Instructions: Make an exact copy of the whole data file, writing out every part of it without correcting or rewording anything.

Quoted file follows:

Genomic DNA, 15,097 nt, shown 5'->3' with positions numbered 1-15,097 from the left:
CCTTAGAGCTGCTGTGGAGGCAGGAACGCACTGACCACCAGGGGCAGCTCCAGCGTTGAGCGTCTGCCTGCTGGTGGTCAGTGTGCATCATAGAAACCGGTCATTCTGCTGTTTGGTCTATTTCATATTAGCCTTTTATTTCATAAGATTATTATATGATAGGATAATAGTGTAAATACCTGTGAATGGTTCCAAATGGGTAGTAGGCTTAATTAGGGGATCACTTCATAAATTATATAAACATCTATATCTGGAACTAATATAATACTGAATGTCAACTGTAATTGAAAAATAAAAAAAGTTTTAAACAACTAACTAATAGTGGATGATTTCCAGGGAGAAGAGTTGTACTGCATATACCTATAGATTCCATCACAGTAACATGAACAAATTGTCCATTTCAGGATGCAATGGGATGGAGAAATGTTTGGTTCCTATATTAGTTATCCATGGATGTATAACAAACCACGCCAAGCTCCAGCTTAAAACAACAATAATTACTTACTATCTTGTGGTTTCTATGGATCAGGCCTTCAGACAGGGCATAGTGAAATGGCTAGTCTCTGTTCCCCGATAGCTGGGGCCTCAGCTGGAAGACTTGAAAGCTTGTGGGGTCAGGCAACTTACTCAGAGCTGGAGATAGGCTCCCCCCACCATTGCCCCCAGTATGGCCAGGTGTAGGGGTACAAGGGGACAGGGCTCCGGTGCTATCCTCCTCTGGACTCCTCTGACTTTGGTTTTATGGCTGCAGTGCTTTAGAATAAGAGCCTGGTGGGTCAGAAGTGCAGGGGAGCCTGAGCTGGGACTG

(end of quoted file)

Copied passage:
Genomic DNA, 15,097 nt, shown 5'->3' with positions numbered 1-15,097 from the left:
CCTTAGAGCTGCTGTGGAGGCAGGAACGCACTGACCACCAGGGGCAGCTCCAGCGTTGAGCGTCTGCCTGCTGGTGGTCAGTGTGCATCATAGAAACCGGTCATTCTGCTGTTTGGTCTATTTCATATTAGCCTTTTATTTCATAAGATTATTATATGATAGGATAATAGTGTAAATACCTGTGAATGGTTCCAAATGGGTAGTAGGCTTAATTAGGGGATCACTTCATAAATTATATAAACATCTATATCTGGAACTAATATAATACTGAATGTCAACTGTAATTGAAAAATAAAAAAAGTTTTAAACAACTAACTAATAGTGGATGATTTCCAGGGAGAAGAGTTGTACTGCATATACCTATAGATTCCATCACAGTAACATGAACAAATTGTCCATTTCAGGATGCAATGGGATGGAGAAATGTTTGGTTCCTATATTAGTTATCCATGGATGTATAACAAACCACGCCAAGCTCCAGCTTAAAACAACAATAATTACTTACTATCTTGTGGTTTCTATGGATCAGGCCTTCAGACAGGGCATAGTGAAATGGCTAGTCTCTGTTCCCCGATAGCTGGGGCCTCAGCTGGAAGACTTGAAAGCTTGTGGGGTCAGGCAACTTACTCAGAGCTGGAGATAGGCTCCCCCCACCATTGCCCCCAGTATGGCCAGGTGTAGGGGTACAAGGGGACAGGGCTCCGGTGCTATCCTCCTCTGGACTCCTCTGACTTTGGTTTTATGGCTGCAGTGCTTTAGAATAAGAGCCTGGTGGGTCAGAAGTGCAGGGGAGCCTGAGCTGGGACTG